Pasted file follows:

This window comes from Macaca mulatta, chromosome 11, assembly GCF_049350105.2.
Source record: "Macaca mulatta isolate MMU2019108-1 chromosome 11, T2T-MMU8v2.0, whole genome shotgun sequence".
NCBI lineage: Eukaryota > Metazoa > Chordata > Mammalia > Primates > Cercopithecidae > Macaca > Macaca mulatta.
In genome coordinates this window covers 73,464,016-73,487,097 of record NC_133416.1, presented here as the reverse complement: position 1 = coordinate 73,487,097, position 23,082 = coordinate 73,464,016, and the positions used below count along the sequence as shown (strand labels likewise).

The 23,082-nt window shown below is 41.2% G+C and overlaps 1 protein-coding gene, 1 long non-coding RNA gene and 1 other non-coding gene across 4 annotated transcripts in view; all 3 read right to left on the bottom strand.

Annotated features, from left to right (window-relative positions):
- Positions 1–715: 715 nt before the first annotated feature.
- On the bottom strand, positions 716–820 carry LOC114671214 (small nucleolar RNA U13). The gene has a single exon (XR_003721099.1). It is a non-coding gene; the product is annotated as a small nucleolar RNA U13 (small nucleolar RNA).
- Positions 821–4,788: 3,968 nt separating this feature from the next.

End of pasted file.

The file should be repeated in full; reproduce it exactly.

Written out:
This window comes from Macaca mulatta, chromosome 11, assembly GCF_049350105.2.
Source record: "Macaca mulatta isolate MMU2019108-1 chromosome 11, T2T-MMU8v2.0, whole genome shotgun sequence".
NCBI lineage: Eukaryota > Metazoa > Chordata > Mammalia > Primates > Cercopithecidae > Macaca > Macaca mulatta.
In genome coordinates this window covers 73,464,016-73,487,097 of record NC_133416.1, presented here as the reverse complement: position 1 = coordinate 73,487,097, position 23,082 = coordinate 73,464,016, and the positions used below count along the sequence as shown (strand labels likewise).

The 23,082-nt window shown below is 41.2% G+C and overlaps 1 protein-coding gene, 1 long non-coding RNA gene and 1 other non-coding gene across 4 annotated transcripts in view; all 3 read right to left on the bottom strand.

Annotated features, from left to right (window-relative positions):
- Positions 1–715: 715 nt before the first annotated feature.
- On the bottom strand, positions 716–820 carry LOC114671214 (small nucleolar RNA U13). The gene has a single exon (XR_003721099.1). It is a non-coding gene; the product is annotated as a small nucleolar RNA U13 (small nucleolar RNA).
- Positions 821–4,788: 3,968 nt separating this feature from the next.